The current comment period for the Post-2026 Guidelines has closed. We will update this page when alternatives are announced and there is another opportunity to comment.

Please click here to read Glen Canyon Institute’s full comment to the Bureau of Reclamation.

Thank you for your support of the canyon and river.

What is the post-2026 EIS?

The Post-2026 guidelines will serve as a roadmap for how the Colorado River and its reservoirs will be managed in the decades ahead. Its precursor was the 2007 Interim Guidelines, which were drafted at the onset of the Colorado River’s aridification in the early 2000s. The plan was meant to hold the system over in the “interim” period of drought. Of course, we now know the drought wasn’t temporary, but was part of a larger warming and drying trend in the Basin.



As climate change reduced flows on the river, government agencies implemented a myriad of additional measures to prevent Powell and Mead from dropping below minimum power pool:

With these extensive efforts and a miracle snow year in 2023, the Colorado River system will likely make it to 2026 by the skin of its teeth, when the ‘07 guidelines expire.


Why is the EIS so Important?

But what comes next? If the Post-2026 Guidelines are meant to carry the system decades into the future, then new ideas will need to be considered. Even with the drastic efforts to prop up Lake Powell in recent years, it barely avoided dropping below minimum power pool, at the expense of holding water back from Lake Mead and depleting Flaming Gorge. If climate change is only going to put more pressure on the river, then decision makers need to start thinking about what to do when Lake Powell drops below power pool – they need to start planning for what comes after Lake Powell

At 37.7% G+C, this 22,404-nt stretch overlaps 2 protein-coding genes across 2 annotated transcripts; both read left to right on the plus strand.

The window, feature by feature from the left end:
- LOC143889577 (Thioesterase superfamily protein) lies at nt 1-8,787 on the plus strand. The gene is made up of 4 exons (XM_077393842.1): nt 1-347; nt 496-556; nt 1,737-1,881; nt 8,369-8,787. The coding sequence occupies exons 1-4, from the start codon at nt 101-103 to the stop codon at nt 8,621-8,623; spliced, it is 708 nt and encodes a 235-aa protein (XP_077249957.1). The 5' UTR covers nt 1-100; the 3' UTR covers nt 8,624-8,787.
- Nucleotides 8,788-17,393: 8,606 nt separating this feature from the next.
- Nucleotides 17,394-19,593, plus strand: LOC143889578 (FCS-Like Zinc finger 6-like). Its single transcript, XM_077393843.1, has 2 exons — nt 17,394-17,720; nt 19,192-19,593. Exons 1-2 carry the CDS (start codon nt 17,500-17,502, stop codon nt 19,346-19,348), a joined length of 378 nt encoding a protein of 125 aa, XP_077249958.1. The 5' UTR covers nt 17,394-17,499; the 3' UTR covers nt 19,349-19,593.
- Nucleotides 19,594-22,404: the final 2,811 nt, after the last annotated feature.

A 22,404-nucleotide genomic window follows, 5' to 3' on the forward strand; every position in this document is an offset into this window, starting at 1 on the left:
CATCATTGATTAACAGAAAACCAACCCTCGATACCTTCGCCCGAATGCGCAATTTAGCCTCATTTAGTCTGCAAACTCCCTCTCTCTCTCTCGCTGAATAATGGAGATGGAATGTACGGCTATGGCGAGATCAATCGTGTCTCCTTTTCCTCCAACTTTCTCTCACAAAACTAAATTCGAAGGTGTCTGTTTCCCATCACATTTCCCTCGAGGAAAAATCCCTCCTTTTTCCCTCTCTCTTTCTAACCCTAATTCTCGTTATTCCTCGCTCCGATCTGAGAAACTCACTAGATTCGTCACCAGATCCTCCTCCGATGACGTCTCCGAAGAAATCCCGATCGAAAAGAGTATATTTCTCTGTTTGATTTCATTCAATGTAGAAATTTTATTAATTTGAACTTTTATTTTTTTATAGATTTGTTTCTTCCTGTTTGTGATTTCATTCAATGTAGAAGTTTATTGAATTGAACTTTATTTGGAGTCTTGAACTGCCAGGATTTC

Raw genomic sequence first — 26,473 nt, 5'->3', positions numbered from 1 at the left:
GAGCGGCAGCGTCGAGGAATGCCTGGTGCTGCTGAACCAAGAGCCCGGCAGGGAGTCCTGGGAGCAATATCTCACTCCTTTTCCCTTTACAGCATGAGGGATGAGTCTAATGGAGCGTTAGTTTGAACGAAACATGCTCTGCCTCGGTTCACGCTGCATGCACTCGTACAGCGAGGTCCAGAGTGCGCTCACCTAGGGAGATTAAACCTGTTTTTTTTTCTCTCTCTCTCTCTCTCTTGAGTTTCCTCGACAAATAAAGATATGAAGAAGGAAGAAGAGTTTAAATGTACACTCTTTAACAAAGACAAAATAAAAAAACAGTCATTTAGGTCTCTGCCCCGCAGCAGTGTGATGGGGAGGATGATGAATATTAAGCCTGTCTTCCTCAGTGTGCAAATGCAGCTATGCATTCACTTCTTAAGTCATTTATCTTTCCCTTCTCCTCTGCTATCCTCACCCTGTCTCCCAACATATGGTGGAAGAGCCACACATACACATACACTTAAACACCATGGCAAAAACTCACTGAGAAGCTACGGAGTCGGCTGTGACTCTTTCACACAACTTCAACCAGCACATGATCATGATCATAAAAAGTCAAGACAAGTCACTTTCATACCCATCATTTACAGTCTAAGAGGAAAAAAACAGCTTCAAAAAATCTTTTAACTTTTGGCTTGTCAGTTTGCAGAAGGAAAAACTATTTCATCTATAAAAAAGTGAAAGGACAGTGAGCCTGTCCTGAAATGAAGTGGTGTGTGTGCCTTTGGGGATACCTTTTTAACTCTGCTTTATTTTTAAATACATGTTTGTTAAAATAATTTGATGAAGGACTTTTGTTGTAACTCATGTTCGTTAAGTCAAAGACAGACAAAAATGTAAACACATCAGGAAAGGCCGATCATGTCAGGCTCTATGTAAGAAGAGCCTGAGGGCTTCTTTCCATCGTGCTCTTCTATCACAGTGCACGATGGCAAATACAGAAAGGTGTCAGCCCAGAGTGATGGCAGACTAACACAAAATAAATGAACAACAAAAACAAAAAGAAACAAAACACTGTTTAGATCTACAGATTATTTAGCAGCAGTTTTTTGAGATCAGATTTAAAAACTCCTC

In 2022, Glen Canyon Institute and a coalition of organizations released a report highlighting the plumbing problem at Glen Canyon Dam – the fact that it becomes a roadblock to water delivery at low levels. While the dam was built in an era of excess water, it actually impedes the flow of water downstream when reservoir levels dip below power pool. This is why it’s imperative that the agencies assess the full bypass of Glen Canyon Dam, so that the river’s infrastructure can be adaptive and resilient enough to withstand a future with less water. While the idea of bypassing Glen Canyon Dam was once considered crazy, the Bureau of Reclamation has actually started to look at the idea and leading scientists in the basin are now recommending that the idea be given a serious look. Any modifications to Glen Canyon Dam will take at least a decade to implement, which means it needs to be a part of the planning process now.

Emerging Resources in Glen Canyon

 In the years since Lake Powell reservoir has declined, we have seen an amazing reemergence of wonders like Cathedral in the Desert, Gregory Natural Bridge, as well as lush riparian ecosystems, and priceless archeological sites. The place known as “America’s lost National Park” is coming back to life, and the public is taking notice. Media outlets from around the world have flocked to witness Glen Canyon’s miraculous reemergence, sparking the imaginations of millions. When the dam was commissioned in 1956, there were no environmental laws to assess its impacts. Now that Glen Canyon has begun to reveal itself, the immense value of its resources needs to be accounted for as decision makers choose where to store water. 

Filing Mead First

Glen Canyon Dam was considered by many to be one of the United State’s greatest environmental mistakes. Lawmakers like Barry Goldwater and Stuart Udall, who signed off on the project, would go on to regret damming one of the most incredible canyons on earth. The environmental impacts of the dam are extensive, completely altering the Grand Canyon downstream, and drowning 186 miles of canyon upstream. If climate change means there’s not enough water to fill both Powell and Mead, fill Mead first and let Glen Canyon continue its incredible recovery. 


This is a critical opportunity for the public to voice support for Glen Canyon and a free-flowing Colorado River!


 Here are some key points to include in your note:


We hope you will join us in advocating for a better future for Glen Canyon and the Colorado River. Please take a few minutes and submit a comment and let the Bureau of Reclamation know how valuable Glen Canyon’s restoration is! 


The comment period is open until August 15th. Comments can be emailed to